|Institution:||University of KwaZulu-Natal|
|Full text PDF:||http://hdl.handle.net/10413/11929|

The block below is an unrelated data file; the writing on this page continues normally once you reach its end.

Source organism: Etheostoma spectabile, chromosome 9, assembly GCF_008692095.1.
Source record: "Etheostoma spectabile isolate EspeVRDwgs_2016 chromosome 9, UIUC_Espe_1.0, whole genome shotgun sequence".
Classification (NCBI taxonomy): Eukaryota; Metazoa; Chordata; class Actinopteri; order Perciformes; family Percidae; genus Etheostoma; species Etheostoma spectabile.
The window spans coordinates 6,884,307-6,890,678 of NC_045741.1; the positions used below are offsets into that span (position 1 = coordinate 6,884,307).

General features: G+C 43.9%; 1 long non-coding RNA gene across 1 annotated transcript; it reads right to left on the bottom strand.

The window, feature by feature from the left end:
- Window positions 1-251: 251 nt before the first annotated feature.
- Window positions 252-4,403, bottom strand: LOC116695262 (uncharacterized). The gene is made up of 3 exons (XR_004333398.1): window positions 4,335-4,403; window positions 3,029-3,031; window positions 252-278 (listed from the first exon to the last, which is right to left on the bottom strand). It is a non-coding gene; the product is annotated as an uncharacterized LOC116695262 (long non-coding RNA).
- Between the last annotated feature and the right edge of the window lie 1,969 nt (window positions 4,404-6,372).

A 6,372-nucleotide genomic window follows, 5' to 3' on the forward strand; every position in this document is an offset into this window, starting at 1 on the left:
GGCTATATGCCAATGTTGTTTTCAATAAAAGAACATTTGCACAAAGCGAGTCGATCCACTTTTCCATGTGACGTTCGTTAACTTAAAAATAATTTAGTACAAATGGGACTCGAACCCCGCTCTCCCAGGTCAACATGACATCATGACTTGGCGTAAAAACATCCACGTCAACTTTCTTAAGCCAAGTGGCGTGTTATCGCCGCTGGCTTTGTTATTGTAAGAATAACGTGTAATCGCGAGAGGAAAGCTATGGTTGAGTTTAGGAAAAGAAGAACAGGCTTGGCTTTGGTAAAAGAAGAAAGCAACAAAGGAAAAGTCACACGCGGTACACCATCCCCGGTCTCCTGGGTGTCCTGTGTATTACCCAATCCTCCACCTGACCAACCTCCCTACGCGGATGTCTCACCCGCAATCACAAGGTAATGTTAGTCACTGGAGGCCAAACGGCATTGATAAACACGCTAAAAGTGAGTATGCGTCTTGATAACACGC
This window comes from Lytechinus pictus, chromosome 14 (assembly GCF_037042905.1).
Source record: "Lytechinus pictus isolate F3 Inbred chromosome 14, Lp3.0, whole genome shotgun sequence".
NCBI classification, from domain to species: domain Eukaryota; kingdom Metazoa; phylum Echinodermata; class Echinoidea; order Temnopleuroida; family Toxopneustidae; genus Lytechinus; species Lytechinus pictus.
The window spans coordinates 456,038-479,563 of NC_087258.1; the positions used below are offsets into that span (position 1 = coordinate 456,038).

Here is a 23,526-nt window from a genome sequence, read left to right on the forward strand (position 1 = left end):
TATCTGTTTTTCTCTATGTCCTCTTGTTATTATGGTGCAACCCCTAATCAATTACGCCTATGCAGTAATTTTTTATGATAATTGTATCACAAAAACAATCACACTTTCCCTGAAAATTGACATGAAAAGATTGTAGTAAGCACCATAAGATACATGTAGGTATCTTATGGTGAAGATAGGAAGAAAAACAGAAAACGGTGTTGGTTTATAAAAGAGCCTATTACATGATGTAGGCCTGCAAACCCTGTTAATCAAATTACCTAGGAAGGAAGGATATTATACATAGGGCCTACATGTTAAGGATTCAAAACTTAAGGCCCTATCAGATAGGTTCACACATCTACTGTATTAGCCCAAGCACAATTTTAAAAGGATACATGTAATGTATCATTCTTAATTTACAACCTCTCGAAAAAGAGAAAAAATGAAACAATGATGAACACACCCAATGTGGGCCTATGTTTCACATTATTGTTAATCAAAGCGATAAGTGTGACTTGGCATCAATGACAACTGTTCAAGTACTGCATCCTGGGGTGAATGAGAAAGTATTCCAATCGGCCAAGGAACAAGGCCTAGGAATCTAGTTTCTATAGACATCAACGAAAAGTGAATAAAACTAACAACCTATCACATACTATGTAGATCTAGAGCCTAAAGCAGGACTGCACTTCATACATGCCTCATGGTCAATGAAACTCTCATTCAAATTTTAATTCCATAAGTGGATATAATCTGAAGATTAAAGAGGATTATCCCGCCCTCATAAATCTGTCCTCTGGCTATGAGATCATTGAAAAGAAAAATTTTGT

Despite continued pursuit of development interventions to improve people’s livelihoods and reduce poverty, intended and actual outcomes of developments interventions may differ. Some scholars attribute this variation to flawed conceptualisation of development interventions while others view this divergence as evidence that implementation processes are complex and actual outcomes result from adaptations of the interventions by actors. To move beyond the discursive approaches to analysis of development interventions, this thesis addresses the question how do actors adapt them, why and with what outcomes in the long run? Empirically, it looks at how project officers and farmers adapted the National Dairy Development Project (NDDP), a dairy intervention implemented in Kenya between 1980 and 1995, and its long run outcomes. The intervention promoted zero grazing, intensive management of dairy cattle whose implementation by farmers was expected to increase land productivity as a means to address land scarcity, increase milk production and reduce poverty through generation of incomes from milk sales. The methodology of this thesis links mechanisms, contexts, and outcomes, three elements of realist explanation, to understand adaptations and outcomes of development interventions. Through thematic synthesis of in-depth interviews and analysis of project documents, this thesis explains adaptations and long run outcomes of the NDDP. Findings reveal that developers and farmers adapted several components of the intervention. With close reference to context, incentives and continuity pressures, this thesis utilises intervention effectiveness and matching mechanisms to explain how project officers adapted the NDDP. Further, through fit and resistance mechanisms, this thesis explains how farmers adapted zero grazing in the context of inadequate fodder, labour shortage and lack of resources to invest in dairy. In the long run, findings show that the intervention diminished as evident in coexistence of indigenous and modern dairy technologies and non-implementation of any dairy technologies by farmers. Despite adaptations of zero grazing by project officers and farmers, intensification of dairy cattle management has diminished in the context of resource constraints, neoliberal policies and labour shortage. Consequently, the objective to increase land productivity through intensive dairy cattle management, the rationale for initiation of the intervention, remains unresolved.